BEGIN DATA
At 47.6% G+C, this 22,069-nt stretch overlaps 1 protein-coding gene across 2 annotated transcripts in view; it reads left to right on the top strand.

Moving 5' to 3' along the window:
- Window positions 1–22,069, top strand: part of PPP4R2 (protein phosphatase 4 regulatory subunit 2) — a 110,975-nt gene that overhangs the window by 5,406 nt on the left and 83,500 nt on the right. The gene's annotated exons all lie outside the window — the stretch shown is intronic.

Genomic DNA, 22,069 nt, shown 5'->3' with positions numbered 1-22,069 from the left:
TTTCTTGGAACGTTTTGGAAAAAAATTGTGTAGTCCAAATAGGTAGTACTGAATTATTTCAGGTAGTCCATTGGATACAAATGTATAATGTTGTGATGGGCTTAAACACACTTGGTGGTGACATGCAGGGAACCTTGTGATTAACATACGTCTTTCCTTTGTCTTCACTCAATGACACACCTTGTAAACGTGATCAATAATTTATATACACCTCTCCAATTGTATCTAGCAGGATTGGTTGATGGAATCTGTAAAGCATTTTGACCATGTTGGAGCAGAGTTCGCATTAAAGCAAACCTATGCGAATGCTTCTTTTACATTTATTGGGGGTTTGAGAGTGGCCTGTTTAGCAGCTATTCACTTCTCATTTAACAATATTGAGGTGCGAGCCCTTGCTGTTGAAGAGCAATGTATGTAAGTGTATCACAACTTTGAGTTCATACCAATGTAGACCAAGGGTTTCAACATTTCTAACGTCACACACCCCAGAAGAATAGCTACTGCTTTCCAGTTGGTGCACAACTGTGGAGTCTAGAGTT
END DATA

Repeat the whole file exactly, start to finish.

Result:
At 47.6% G+C, this 22,069-nt stretch overlaps 1 protein-coding gene across 2 annotated transcripts in view; it reads left to right on the top strand.

Moving 5' to 3' along the window:
- Window positions 1–22,069, top strand: part of PPP4R2 (protein phosphatase 4 regulatory subunit 2) — a 110,975-nt gene that overhangs the window by 5,406 nt on the left and 83,500 nt on the right. The gene's annotated exons all lie outside the window — the stretch shown is intronic.

Genomic DNA, 22,069 nt, shown 5'->3' with positions numbered 1-22,069 from the left:
TTTCTTGGAACGTTTTGGAAAAAAATTGTGTAGTCCAAATAGGTAGTACTGAATTATTTCAGGTAGTCCATTGGATACAAATGTATAATGTTGTGATGGGCTTAAACACACTTGGTGGTGACATGCAGGGAACCTTGTGATTAACATACGTCTTTCCTTTGTCTTCACTCAATGACACACCTTGTAAACGTGATCAATAATTTATATACACCTCTCCAATTGTATCTAGCAGGATTGGTTGATGGAATCTGTAAAGCATTTTGACCATGTTGGAGCAGAGTTCGCATTAAAGCAAACCTATGCGAATGCTTCTTTTACATTTATTGGGGGTTTGAGAGTGGCCTGTTTAGCAGCTATTCACTTCTCATTTAACAATATTGAGGTGCGAGCCCTTGCTGTTGAAGAGCAATGTATGTAAGTGTATCACAACTTTGAGTTCATACCAATGTAGACCAAGGGTTTCAACATTTCTAACGTCACACACCCCAGAAGAATAGCTACTGCTTTCCAGTTGGTGCACAACTGTGGAGTCTAGAGTT